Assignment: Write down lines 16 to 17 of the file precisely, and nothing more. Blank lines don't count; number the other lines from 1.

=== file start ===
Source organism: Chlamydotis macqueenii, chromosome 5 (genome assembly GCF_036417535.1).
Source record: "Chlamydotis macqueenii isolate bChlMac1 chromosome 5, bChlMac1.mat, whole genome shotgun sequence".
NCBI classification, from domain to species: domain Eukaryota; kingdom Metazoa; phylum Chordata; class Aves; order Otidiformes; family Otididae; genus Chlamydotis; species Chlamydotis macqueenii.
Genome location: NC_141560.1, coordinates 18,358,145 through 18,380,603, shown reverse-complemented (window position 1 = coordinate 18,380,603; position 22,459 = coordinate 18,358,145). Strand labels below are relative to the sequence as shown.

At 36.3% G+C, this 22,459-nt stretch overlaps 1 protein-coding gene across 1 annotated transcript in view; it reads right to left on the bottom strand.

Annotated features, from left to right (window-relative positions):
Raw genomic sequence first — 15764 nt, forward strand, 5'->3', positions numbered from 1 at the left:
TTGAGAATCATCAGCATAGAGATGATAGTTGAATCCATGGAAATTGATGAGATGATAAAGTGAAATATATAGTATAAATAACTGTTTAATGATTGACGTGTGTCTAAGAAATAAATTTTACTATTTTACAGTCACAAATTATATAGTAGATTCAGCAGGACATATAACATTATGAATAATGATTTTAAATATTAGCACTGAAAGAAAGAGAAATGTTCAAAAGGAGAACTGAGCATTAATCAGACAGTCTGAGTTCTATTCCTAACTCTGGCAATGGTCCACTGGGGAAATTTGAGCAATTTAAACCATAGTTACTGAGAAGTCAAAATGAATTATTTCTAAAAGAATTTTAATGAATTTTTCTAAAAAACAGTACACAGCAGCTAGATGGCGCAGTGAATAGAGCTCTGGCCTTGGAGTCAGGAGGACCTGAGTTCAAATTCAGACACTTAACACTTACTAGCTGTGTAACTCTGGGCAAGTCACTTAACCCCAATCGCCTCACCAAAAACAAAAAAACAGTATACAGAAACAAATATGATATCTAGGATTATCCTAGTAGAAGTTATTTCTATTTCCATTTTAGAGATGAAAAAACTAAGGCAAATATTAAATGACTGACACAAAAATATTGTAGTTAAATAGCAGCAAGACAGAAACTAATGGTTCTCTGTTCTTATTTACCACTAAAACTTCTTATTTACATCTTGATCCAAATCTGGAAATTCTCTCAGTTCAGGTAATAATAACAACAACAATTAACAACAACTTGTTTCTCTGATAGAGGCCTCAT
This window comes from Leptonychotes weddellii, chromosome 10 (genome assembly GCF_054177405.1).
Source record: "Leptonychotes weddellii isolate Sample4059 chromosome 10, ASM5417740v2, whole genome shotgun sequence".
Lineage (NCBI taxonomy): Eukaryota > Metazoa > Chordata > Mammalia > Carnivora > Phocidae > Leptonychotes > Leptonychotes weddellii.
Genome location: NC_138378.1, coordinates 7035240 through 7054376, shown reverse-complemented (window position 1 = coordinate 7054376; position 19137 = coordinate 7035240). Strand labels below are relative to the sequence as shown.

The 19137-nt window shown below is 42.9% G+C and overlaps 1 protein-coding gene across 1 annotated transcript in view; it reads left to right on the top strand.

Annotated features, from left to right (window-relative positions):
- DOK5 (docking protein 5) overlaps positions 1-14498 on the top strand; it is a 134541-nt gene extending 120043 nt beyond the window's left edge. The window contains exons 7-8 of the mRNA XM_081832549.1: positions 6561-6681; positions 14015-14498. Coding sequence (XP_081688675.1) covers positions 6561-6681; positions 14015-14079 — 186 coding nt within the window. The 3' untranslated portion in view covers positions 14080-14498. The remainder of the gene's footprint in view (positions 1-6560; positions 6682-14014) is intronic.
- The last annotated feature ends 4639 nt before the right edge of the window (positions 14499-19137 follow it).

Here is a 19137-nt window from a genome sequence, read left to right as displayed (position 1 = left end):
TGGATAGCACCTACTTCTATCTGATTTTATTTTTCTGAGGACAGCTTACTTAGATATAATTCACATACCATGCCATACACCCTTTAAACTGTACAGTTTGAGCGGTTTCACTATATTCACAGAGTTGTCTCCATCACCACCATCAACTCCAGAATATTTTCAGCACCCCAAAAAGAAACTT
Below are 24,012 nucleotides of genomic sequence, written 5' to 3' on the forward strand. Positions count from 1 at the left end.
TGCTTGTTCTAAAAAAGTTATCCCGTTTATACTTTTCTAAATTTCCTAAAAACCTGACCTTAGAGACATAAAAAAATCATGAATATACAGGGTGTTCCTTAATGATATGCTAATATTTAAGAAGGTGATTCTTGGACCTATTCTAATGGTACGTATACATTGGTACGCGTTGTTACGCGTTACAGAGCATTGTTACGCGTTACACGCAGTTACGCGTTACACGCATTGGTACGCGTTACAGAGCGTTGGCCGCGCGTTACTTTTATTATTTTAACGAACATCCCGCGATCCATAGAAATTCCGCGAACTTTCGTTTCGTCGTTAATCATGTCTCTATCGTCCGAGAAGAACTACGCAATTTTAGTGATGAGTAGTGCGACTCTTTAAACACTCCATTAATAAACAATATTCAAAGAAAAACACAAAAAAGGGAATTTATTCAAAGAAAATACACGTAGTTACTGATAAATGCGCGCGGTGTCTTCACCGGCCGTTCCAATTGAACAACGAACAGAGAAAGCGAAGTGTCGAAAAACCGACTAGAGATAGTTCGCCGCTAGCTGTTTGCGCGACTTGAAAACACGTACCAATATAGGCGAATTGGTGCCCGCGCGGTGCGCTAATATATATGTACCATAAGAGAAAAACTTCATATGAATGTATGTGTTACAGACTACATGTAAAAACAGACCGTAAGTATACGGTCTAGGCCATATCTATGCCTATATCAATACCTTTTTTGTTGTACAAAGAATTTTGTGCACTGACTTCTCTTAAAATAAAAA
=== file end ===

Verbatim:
- The last annotated feature ends 4639 nt before the right edge of the window (positions 14499-19137 follow it).

Here is a 19137-nt window from a genome sequence, read left to right as displayed (position 1 = left end):